- Then, push through all parts of your feet to return back to the starting position.
- To start, hold a dumbbell in each hand, either at your sides or up by your shoulders.
- Step forward a few feet with your left foot.
- Lower yourself into a lunge position until your knees are bent at 90 degrees. At this point, your right knee should be just above the ground and the left knee, stacked over your ankle.
- Hold the move for a moment before pushing through your left foot back to the start.
- Then, repeat this with your right leg.
- Get yourself a barbell and have it on an elevated platform to reduce the range of motion.
- Next, step up to the bar so your shins are almost touching it. Stand with your feet firm hip-width apart. Keep your shoulders back and down, back straight and chest up.
- Move from the hips, soften your knees and sink low enough to grasp the bar with both hands, shoulder-width apart.
- Before doing anything else, check your posture, shoulders back, chest open, spine straight.
- Engage your core to keep your position, push your feet into the floor and lift the bar.
- Lift your chest and engage your lats to keep the bar in front of your hips.
- Now, reverse the motion to return to the starting position.
- Start off in a high-plank position and keep your glutes and core engaged. For correct form, your shoulders should be over your wrists and your hips in line from head to heel.
- Next, bend at the elbows so you’ve got a 45-degree angle at your torso, and lower your body to the ground.
- Whilst you’re lowering yourself down, squeeze your shoulder blades together.
- Once your chest is hovering just above the ground (or however far you can go) push your shoulders apart, press into the ground and return back to the start.
- Stand with your arms by your sides and your feet shoulder-width apart.
- Keep your back straight and bend your knees, allowing your butt to drop into a squat.
- Reach out with your hands, placing them on the floor in front of you, shoulder-width apart.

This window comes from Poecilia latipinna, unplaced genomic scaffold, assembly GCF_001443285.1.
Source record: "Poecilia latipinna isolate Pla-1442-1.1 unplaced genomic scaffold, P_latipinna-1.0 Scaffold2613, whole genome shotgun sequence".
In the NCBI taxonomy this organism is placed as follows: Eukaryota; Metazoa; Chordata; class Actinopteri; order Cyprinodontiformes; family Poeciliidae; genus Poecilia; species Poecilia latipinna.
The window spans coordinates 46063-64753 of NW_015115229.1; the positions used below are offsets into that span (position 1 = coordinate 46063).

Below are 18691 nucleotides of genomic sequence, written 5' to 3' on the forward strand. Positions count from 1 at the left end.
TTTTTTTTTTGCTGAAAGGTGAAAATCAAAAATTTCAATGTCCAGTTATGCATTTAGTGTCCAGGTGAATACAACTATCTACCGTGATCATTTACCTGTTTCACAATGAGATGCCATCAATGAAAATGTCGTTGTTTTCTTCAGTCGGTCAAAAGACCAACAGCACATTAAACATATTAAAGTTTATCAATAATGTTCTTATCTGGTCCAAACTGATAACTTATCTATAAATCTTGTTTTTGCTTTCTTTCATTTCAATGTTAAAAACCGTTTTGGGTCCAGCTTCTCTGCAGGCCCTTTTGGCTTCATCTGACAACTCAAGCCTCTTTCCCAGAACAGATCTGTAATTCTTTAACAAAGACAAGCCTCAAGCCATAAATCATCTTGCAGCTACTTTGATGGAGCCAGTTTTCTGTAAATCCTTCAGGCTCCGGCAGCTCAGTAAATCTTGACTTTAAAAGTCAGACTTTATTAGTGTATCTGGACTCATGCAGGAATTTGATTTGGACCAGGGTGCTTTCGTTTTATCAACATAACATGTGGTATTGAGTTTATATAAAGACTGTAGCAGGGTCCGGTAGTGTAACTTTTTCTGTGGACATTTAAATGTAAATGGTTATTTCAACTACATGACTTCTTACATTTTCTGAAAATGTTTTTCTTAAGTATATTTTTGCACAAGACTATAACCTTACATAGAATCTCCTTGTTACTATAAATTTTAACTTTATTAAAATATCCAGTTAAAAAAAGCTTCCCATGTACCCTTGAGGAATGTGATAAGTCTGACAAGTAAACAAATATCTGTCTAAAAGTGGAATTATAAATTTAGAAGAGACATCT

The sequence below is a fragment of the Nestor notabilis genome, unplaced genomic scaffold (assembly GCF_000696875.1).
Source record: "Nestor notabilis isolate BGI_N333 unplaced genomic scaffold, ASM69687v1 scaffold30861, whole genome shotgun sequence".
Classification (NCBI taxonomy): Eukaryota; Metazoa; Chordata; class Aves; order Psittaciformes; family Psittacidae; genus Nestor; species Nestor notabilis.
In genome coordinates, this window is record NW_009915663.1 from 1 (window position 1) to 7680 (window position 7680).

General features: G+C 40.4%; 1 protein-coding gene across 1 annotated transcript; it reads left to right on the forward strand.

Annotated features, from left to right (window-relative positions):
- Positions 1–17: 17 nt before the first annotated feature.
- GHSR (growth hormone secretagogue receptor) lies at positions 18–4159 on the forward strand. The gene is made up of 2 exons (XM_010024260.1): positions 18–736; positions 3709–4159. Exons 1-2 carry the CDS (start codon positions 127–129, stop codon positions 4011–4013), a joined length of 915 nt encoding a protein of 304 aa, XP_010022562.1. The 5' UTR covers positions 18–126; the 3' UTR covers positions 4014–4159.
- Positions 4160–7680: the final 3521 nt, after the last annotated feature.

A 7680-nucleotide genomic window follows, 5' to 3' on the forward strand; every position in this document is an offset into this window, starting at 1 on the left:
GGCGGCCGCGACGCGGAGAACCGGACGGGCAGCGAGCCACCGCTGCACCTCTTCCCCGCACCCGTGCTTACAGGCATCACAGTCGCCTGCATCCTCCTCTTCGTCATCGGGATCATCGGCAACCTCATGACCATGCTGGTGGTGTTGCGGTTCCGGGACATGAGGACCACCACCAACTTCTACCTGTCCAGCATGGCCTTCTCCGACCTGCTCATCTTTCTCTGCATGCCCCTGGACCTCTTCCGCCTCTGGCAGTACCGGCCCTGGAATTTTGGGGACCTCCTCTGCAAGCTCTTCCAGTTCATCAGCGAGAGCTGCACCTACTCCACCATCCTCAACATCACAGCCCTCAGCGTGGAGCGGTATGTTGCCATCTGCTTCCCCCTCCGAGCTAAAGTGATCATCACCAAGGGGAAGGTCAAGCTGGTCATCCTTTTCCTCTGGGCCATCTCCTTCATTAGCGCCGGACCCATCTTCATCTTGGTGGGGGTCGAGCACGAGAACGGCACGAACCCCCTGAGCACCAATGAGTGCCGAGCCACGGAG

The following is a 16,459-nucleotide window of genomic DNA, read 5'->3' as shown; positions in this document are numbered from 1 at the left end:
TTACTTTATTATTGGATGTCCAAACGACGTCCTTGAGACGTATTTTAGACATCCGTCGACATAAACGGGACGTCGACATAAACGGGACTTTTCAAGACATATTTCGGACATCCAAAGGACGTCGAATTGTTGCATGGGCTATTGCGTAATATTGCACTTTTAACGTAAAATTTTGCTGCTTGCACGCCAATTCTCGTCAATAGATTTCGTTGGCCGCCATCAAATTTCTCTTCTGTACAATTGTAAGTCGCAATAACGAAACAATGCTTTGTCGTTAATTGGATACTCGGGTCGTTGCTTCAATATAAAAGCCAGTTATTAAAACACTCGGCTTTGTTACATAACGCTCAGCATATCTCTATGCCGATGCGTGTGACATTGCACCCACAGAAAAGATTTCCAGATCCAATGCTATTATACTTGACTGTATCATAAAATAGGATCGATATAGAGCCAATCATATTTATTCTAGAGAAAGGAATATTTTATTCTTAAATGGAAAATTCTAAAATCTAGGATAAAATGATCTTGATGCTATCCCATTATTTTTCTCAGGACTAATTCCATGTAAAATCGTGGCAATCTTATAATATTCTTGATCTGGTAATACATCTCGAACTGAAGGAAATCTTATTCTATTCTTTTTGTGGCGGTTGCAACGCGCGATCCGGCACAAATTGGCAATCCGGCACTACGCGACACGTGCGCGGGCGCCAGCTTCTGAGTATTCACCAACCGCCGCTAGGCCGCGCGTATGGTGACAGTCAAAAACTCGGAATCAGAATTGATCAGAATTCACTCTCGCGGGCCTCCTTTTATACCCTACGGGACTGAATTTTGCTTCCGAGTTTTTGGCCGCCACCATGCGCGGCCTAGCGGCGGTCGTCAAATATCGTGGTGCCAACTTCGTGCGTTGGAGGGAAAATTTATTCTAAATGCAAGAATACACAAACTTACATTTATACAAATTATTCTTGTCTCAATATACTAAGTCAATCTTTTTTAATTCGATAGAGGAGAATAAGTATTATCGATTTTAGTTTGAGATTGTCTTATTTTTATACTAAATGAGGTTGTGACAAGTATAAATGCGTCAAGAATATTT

- Next, kick your feet back to get into a high plank position, then lower your chest and belly down to the floor.
- After this, press through your hands to push your body back up and jump your feet in, ensuring they land wider than your hands.
- Press through your heels to stand and lift your hands, jump straight up and reach your arms up.
- Finally, land gently and go straight into the next rep.
Compound exercises performed at a high intensity, whether it’s lifting heavy weights or only taking very small rests in between sets, this encourages something called excess post-exercise oxygen consumption, or EPOC.
Our bodies expend energy to repair, recover and return to their normal state after a period of intense exercise. What this means is that you’ll still be burning calories after you’ve finished working out.
Another benefit you love to learn about compound exercises is that they challenge your abdominal muscles. So, once you’ve worked your butt off and burnt off the love handles, you’ll reveal a toned waistline.
The bottom line, consistency is everything
It’s not just one workout that is gonna fix this. As we’ve already mentioned, it’s going to be the regular exercise that gets you those results.
There isn’t really a strict number of workouts to get into your week, it is more of as much as you possibly can. We all have different lives and commitments, meaning some may be able to stick to two-hour gym sessions, whilst others can just about squeeze 45-minute workout into their lunch break. What is important is that your exercise routine works for you, not the other way around.